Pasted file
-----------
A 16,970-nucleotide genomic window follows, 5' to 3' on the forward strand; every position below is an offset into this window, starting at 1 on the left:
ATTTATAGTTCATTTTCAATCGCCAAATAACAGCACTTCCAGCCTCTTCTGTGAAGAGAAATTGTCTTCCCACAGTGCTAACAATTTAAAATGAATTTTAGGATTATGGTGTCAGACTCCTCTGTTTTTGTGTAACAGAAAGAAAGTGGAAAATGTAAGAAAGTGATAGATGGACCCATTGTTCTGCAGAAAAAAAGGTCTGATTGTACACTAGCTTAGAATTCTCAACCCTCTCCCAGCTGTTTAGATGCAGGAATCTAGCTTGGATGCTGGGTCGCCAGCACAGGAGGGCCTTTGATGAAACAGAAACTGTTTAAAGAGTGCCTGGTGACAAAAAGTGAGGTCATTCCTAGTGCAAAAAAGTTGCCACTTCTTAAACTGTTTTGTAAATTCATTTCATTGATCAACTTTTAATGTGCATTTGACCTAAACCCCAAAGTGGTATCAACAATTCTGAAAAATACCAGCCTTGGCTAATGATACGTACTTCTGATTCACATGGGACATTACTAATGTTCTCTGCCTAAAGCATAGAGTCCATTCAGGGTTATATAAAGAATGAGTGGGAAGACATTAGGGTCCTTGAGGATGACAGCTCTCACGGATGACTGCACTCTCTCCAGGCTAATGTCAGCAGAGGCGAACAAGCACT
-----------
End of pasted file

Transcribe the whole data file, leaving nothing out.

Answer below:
A 16,970-nucleotide genomic window follows, 5' to 3' on the forward strand; every position below is an offset into this window, starting at 1 on the left:
ATTTATAGTTCATTTTCAATCGCCAAATAACAGCACTTCCAGCCTCTTCTGTGAAGAGAAATTGTCTTCCCACAGTGCTAACAATTTAAAATGAATTTTAGGATTATGGTGTCAGACTCCTCTGTTTTTGTGTAACAGAAAGAAAGTGGAAAATGTAAGAAAGTGATAGATGGACCCATTGTTCTGCAGAAAAAAAGGTCTGATTGTACACTAGCTTAGAATTCTCAACCCTCTCCCAGCTGTTTAGATGCAGGAATCTAGCTTGGATGCTGGGTCGCCAGCACAGGAGGGCCTTTGATGAAACAGAAACTGTTTAAAGAGTGCCTGGTGACAAAAAGTGAGGTCATTCCTAGTGCAAAAAAGTTGCCACTTCTTAAACTGTTTTGTAAATTCATTTCATTGATCAACTTTTAATGTGCATTTGACCTAAACCCCAAAGTGGTATCAACAATTCTGAAAAATACCAGCCTTGGCTAATGATACGTACTTCTGATTCACATGGGACATTACTAATGTTCTCTGCCTAAAGCATAGAGTCCATTCAGGGTTATATAAAGAATGAGTGGGAAGACATTAGGGTCCTTGAGGATGACAGCTCTCACGGATGACTGCACTCTCTCCAGGCTAATGTCAGCAGAGGCGAACAAGCACT